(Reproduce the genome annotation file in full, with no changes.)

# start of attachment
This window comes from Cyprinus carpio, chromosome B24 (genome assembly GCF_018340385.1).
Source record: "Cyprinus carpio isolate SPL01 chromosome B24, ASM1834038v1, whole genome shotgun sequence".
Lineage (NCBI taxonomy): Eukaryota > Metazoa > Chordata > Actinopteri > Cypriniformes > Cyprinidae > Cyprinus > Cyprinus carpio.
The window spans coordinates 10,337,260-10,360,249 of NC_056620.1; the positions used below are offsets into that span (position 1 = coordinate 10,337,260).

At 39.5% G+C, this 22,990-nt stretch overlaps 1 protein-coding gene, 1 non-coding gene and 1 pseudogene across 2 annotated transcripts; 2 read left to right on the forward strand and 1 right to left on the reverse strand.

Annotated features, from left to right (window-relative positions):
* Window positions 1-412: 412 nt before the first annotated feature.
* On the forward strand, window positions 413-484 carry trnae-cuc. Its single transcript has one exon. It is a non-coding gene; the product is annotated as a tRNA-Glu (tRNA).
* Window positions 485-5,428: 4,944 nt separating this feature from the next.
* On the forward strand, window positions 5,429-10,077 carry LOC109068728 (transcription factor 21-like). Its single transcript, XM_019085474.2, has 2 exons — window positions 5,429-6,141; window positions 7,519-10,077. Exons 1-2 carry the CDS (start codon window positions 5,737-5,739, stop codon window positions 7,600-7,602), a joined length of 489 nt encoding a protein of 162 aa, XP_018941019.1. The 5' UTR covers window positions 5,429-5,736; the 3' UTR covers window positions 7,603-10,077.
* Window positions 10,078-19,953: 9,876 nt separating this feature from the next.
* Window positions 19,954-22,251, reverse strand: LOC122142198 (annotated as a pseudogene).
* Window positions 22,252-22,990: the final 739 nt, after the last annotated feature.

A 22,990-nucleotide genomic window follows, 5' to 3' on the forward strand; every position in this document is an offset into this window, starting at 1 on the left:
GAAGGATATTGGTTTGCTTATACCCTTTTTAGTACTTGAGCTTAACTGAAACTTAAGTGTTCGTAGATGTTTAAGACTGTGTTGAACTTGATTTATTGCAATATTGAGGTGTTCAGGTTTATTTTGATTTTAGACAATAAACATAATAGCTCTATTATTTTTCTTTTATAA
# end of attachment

This window comes from Cyprinus carpio, chromosome B24 (genome assembly GCF_018340385.1).
Source record: "Cyprinus carpio isolate SPL01 chromosome B24, ASM1834038v1, whole genome shotgun sequence".
Lineage (NCBI taxonomy): Eukaryota > Metazoa > Chordata > Actinopteri > Cypriniformes > Cyprinidae > Cyprinus > Cyprinus carpio.
The window spans coordinates 10,337,260-10,360,249 of NC_056620.1; the positions used below are offsets into that span (position 1 = coordinate 10,337,260).

At 39.5% G+C, this 22,990-nt stretch overlaps 1 protein-coding gene, 1 non-coding gene and 1 pseudogene across 2 annotated transcripts; 2 read left to right on the forward strand and 1 right to left on the reverse strand.

Annotated features, from left to right (window-relative positions):
* Window positions 1-412: 412 nt before the first annotated feature.
* On the forward strand, window positions 413-484 carry trnae-cuc. Its single transcript has one exon. It is a non-coding gene; the product is annotated as a tRNA-Glu (tRNA).
* Window positions 485-5,428: 4,944 nt separating this feature from the next.
* On the forward strand, window positions 5,429-10,077 carry LOC109068728 (transcription factor 21-like). Its single transcript, XM_019085474.2, has 2 exons — window positions 5,429-6,141; window positions 7,519-10,077. Exons 1-2 carry the CDS (start codon window positions 5,737-5,739, stop codon window positions 7,600-7,602), a joined length of 489 nt encoding a protein of 162 aa, XP_018941019.1. The 5' UTR covers window positions 5,429-5,736; the 3' UTR covers window positions 7,603-10,077.
* Window positions 10,078-19,953: 9,876 nt separating this feature from the next.
* Window positions 19,954-22,251, reverse strand: LOC122142198 (annotated as a pseudogene).
* Window positions 22,252-22,990: the final 739 nt, after the last annotated feature.

A 22,990-nucleotide genomic window follows, 5' to 3' on the forward strand; every position in this document is an offset into this window, starting at 1 on the left:
GAAGGATATTGGTTTGCTTATACCCTTTTTAGTACTTGAGCTTAACTGAAACTTAAGTGTTCGTAGATGTTTAAGACTGTGTTGAACTTGATTTATTGCAATATTGAGGTGTTCAGGTTTATTTTGATTTTAGACAATAAACATAATAGCTCTATTATTTTTCTTTTATAA